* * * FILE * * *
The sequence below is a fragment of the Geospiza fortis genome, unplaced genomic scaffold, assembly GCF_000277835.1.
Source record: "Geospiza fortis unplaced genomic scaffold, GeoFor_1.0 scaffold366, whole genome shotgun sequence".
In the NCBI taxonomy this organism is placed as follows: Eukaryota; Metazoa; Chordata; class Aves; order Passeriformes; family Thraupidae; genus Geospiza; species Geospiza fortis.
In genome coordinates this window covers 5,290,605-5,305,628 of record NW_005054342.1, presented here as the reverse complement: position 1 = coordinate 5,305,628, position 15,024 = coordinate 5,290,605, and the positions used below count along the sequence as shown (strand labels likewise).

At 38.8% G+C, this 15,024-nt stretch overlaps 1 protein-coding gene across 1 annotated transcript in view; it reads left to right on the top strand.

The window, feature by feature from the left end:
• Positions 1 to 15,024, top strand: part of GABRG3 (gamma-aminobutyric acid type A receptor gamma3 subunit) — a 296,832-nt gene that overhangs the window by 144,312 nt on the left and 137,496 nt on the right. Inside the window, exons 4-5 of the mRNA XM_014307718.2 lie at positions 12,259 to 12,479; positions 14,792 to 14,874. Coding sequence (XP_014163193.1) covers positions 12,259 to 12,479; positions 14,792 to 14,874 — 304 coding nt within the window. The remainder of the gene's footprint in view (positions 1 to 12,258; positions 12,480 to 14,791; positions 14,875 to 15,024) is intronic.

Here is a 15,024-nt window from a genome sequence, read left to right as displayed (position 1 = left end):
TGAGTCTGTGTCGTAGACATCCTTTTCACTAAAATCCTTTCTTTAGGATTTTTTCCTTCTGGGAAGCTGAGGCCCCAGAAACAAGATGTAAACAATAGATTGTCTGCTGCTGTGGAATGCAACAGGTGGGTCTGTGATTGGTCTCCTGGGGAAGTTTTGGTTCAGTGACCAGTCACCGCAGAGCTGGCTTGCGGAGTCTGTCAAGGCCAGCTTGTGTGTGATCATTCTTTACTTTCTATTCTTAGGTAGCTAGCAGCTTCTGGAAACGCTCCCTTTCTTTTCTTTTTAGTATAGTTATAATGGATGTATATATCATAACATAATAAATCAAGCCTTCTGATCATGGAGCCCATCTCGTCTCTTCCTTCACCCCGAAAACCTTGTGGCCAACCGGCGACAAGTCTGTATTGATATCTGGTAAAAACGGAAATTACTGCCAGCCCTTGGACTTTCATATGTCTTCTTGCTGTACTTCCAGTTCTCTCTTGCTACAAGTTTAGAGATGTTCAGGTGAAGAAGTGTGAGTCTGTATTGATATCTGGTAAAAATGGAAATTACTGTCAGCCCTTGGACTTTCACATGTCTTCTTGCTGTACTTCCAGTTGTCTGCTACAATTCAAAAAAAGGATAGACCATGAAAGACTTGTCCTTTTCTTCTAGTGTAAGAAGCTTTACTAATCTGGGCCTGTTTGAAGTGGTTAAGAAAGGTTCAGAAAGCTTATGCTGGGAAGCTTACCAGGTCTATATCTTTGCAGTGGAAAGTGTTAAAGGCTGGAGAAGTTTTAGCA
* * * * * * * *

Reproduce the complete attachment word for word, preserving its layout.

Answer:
The sequence below is a fragment of the Geospiza fortis genome, unplaced genomic scaffold, assembly GCF_000277835.1.
Source record: "Geospiza fortis unplaced genomic scaffold, GeoFor_1.0 scaffold366, whole genome shotgun sequence".
In the NCBI taxonomy this organism is placed as follows: Eukaryota; Metazoa; Chordata; class Aves; order Passeriformes; family Thraupidae; genus Geospiza; species Geospiza fortis.
In genome coordinates this window covers 5,290,605-5,305,628 of record NW_005054342.1, presented here as the reverse complement: position 1 = coordinate 5,305,628, position 15,024 = coordinate 5,290,605, and the positions used below count along the sequence as shown (strand labels likewise).

At 38.8% G+C, this 15,024-nt stretch overlaps 1 protein-coding gene across 1 annotated transcript in view; it reads left to right on the top strand.

The window, feature by feature from the left end:
• Positions 1 to 15,024, top strand: part of GABRG3 (gamma-aminobutyric acid type A receptor gamma3 subunit) — a 296,832-nt gene that overhangs the window by 144,312 nt on the left and 137,496 nt on the right. Inside the window, exons 4-5 of the mRNA XM_014307718.2 lie at positions 12,259 to 12,479; positions 14,792 to 14,874. Coding sequence (XP_014163193.1) covers positions 12,259 to 12,479; positions 14,792 to 14,874 — 304 coding nt within the window. The remainder of the gene's footprint in view (positions 1 to 12,258; positions 12,480 to 14,791; positions 14,875 to 15,024) is intronic.

Here is a 15,024-nt window from a genome sequence, read left to right as displayed (position 1 = left end):
TGAGTCTGTGTCGTAGACATCCTTTTCACTAAAATCCTTTCTTTAGGATTTTTTCCTTCTGGGAAGCTGAGGCCCCAGAAACAAGATGTAAACAATAGATTGTCTGCTGCTGTGGAATGCAACAGGTGGGTCTGTGATTGGTCTCCTGGGGAAGTTTTGGTTCAGTGACCAGTCACCGCAGAGCTGGCTTGCGGAGTCTGTCAAGGCCAGCTTGTGTGTGATCATTCTTTACTTTCTATTCTTAGGTAGCTAGCAGCTTCTGGAAACGCTCCCTTTCTTTTCTTTTTAGTATAGTTATAATGGATGTATATATCATAACATAATAAATCAAGCCTTCTGATCATGGAGCCCATCTCGTCTCTTCCTTCACCCCGAAAACCTTGTGGCCAACCGGCGACAAGTCTGTATTGATATCTGGTAAAAACGGAAATTACTGCCAGCCCTTGGACTTTCATATGTCTTCTTGCTGTACTTCCAGTTCTCTCTTGCTACAAGTTTAGAGATGTTCAGGTGAAGAAGTGTGAGTCTGTATTGATATCTGGTAAAAATGGAAATTACTGTCAGCCCTTGGACTTTCACATGTCTTCTTGCTGTACTTCCAGTTGTCTGCTACAATTCAAAAAAAGGATAGACCATGAAAGACTTGTCCTTTTCTTCTAGTGTAAGAAGCTTTACTAATCTGGGCCTGTTTGAAGTGGTTAAGAAAGGTTCAGAAAGCTTATGCTGGGAAGCTTACCAGGTCTATATCTTTGCAGTGGAAAGTGTTAAAGGCTGGAGAAGTTTTAGCA